Playing like there’s nothing to lose Sunday can help Illini upset No. 5 Iowa


Illinois’ Michael Finke shoots a 3-pointer over Nebraska’s Shavon Shields during the Illini’s 78-67 loss to the Huskers at State Farm Center on Saturday.

By Alex Roux

Tweet: Illinois will have to mirror its best performance of the season Sunday to beat Iowa, writes @aroux94

The No. 5 Iowa Hawkeyes are set to visit State Farm Center on Sunday, and they might be underrated.

Computers aren’t biased, and advanced metrics on currently rank Iowa (18-4, 9-1 Big Ten) as the second-best team in college basketball. Illinois (11-12, 3-7) checks in at No. 133.

No matter the number next to the name, there’s no denying that the Hawkeyes have a powerful team in Fran McCaffery’s sixth season in charge in Iowa City. They’re deep, they’re talented, and unfortunately for the home team Sunday, they match up extra-favorably with the Illini.

Just like the Denver Broncos aren’t expected to de-throne Cam Newton and the Panthers in Sunday night’s Super Bowl, there aren’t many people out there predicting an Illinois upset. Unlike the Broncos, the Illini don’t have a stifling defense to counter Iowa’s offensive assault.

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It had to feel good for Illinois’ players to escape Rutgers with a triple-overtime win Wednesday night, but Iowa will wipe the floor with the Illini if they play like they did against the Scarlet Knights. The Hawkeyes’ only conference loss was a close one against a stacked Maryland team, and they’ve already beaten Michigan State and Purdue twice apiece.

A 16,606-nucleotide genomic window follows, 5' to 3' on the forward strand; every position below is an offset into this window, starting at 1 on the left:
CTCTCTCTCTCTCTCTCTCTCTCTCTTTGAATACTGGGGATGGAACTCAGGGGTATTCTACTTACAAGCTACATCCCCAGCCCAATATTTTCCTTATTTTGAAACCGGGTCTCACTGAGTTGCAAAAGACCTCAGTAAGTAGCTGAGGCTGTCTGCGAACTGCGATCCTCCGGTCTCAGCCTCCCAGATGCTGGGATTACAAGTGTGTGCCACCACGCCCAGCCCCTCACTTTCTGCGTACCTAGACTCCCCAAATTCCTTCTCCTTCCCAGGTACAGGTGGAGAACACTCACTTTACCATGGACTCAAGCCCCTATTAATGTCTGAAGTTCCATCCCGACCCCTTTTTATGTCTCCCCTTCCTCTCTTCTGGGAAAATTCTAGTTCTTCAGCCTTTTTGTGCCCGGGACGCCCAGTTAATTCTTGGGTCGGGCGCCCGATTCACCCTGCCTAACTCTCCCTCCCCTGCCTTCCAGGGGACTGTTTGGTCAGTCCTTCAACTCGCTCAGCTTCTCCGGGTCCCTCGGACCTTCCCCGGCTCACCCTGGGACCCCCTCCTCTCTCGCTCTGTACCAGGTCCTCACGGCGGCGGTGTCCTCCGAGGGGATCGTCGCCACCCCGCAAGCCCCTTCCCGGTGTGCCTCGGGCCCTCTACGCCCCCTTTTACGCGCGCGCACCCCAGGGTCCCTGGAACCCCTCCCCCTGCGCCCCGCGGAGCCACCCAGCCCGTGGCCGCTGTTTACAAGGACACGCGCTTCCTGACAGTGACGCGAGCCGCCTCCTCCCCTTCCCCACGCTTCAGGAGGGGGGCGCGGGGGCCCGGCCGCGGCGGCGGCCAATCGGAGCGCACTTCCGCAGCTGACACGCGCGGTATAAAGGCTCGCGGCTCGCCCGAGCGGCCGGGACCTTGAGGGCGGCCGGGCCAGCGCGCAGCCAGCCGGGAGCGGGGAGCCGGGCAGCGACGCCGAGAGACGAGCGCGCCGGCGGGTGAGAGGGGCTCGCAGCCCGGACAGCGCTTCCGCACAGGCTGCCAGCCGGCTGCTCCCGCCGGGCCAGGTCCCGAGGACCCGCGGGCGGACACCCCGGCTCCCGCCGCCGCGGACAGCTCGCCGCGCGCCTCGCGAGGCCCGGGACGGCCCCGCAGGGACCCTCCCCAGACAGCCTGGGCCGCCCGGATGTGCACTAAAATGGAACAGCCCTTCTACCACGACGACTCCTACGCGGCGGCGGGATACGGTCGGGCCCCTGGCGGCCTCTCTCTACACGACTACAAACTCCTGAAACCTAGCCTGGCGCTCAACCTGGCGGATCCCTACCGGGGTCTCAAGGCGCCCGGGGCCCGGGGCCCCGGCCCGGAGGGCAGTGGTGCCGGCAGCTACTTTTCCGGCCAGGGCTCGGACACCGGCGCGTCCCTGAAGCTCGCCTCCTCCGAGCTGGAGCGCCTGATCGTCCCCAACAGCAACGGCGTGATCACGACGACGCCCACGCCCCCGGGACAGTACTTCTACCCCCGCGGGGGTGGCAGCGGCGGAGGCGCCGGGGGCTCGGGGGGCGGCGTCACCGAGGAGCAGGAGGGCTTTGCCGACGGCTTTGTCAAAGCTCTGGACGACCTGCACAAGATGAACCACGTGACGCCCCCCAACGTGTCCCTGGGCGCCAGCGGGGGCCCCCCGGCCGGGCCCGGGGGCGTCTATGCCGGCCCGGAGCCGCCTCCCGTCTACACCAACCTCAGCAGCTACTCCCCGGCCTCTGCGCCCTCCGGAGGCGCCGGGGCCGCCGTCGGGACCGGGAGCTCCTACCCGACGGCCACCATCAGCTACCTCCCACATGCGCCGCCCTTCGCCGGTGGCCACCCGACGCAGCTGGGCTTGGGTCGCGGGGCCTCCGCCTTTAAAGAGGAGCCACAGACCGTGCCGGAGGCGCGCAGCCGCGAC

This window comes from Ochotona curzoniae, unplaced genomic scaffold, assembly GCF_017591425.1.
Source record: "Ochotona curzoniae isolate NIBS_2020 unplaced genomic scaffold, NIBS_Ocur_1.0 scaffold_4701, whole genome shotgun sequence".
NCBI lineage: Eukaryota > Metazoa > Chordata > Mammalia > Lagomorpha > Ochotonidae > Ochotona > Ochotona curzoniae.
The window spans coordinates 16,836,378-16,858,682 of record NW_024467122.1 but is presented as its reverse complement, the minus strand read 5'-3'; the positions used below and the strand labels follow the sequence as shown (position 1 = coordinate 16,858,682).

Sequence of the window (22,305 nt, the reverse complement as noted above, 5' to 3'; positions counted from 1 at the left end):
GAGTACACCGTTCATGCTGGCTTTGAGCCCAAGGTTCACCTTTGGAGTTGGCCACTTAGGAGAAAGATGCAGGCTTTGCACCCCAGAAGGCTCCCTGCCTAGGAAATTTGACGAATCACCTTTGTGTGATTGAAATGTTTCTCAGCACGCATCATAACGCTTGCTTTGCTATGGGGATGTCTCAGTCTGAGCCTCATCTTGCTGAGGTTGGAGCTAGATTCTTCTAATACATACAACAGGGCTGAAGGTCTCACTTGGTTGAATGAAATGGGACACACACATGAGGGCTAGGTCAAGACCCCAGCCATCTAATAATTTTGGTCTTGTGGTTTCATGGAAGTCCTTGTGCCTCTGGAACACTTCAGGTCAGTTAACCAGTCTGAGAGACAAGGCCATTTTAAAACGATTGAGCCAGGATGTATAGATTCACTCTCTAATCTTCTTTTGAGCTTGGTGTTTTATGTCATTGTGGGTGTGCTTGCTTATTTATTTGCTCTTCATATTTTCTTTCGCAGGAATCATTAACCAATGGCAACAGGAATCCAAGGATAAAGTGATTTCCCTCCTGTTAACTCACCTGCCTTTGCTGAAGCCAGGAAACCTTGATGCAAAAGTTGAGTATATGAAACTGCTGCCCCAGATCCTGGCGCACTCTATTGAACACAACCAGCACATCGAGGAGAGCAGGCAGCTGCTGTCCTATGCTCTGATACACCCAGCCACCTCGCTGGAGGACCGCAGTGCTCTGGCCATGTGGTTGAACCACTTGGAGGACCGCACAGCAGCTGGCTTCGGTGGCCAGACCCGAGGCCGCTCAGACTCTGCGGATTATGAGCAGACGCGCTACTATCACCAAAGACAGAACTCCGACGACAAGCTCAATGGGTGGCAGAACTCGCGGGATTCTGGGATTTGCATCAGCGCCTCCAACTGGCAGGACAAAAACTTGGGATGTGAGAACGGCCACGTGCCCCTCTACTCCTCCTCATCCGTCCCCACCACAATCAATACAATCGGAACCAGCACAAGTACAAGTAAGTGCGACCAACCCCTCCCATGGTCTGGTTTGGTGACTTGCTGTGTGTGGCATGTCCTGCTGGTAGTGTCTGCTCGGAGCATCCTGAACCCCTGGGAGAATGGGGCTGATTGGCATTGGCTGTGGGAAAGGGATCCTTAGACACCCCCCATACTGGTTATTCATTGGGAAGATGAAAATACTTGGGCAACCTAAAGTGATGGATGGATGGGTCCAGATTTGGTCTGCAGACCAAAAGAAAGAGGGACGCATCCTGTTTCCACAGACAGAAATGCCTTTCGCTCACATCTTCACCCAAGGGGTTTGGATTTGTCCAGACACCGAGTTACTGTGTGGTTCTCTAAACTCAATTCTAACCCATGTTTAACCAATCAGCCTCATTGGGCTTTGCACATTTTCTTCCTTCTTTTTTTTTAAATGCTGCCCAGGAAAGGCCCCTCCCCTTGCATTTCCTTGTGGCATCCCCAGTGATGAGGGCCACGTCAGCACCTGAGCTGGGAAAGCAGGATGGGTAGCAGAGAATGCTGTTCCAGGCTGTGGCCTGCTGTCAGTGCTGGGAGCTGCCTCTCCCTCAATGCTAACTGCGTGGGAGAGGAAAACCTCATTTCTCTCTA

Illinois head coach John Groce’s first priority will be figuring out how to limit Jarrod Uthoff, who has been playing out of his mind in his senior season with the Hawkeyes. 

Uthoff is averaging 18.4 points and 6.2 rebounds per game and is a legit National Player of the Year candidate. Unfortunately for Iowa’s opponents, the Hawkeyes roster is deep enough to withstand an off-game from their best player.

Peter Jok, Anthony Clemmons, Adam Woodbury and Mike Gesell have all played alongside Uthoff for at least two previous seasons, and all have been major contributors in Iowa’s recent rise to the top of the Big Ten. 

This year is exactly what McCaffery has been building toward, and his team’s combination of development, continuity and talent is paying off. The Illini’s struggles in those three areas are why they’re currently jostling for position in the bottom of the conference standings.

Illinois’ ridiculous spate of injuries has been the biggest hindrance to the continuity aspect this season. Malcolm Hill’s name has been the only one Groce could safely pencil into the starting lineup game after game, and Kendrick Nunn and Michael Finke — two of the Illini’s strongest scoring threats behind Hill — have been hobbled in the past week as well. 

Nunn should take the floor again after grinding through 45 minutes against Rutgers, and Groce said Saturday that Finke might also be available by game time. Mike Thorne Jr. and Leron Black are still out with meniscus injuries.

Groce stressed that his team will have to minimize mistakes to beat the Hawkeyes Sunday, which is definitely accurate. But to match the level that Iowa is playing at, Illinois has to be more than precise on both ends of the floor.

Iowa’s offense moves the ball like clockwork, and the Illini will have to disrupt that flow to drag the Hawkeyes into a road trap Sunday. On the offensive side, Illinois has to shoot above its season average of 43 percent. A performance approaching the 54 percent mark the Illini set in their January upset of No. 20 Purdue might be enough to vanquish Iowa. A performance mirroring the 36 percent shooting effort Illinois turned in against Wisconsin in its last home game won’t get it done.

At least Illini fans can take solace in a trend that is more likely to be magnified when playing at home: Often teams play best when there isn’t much left to lose.

Alex is a senior in AHS.

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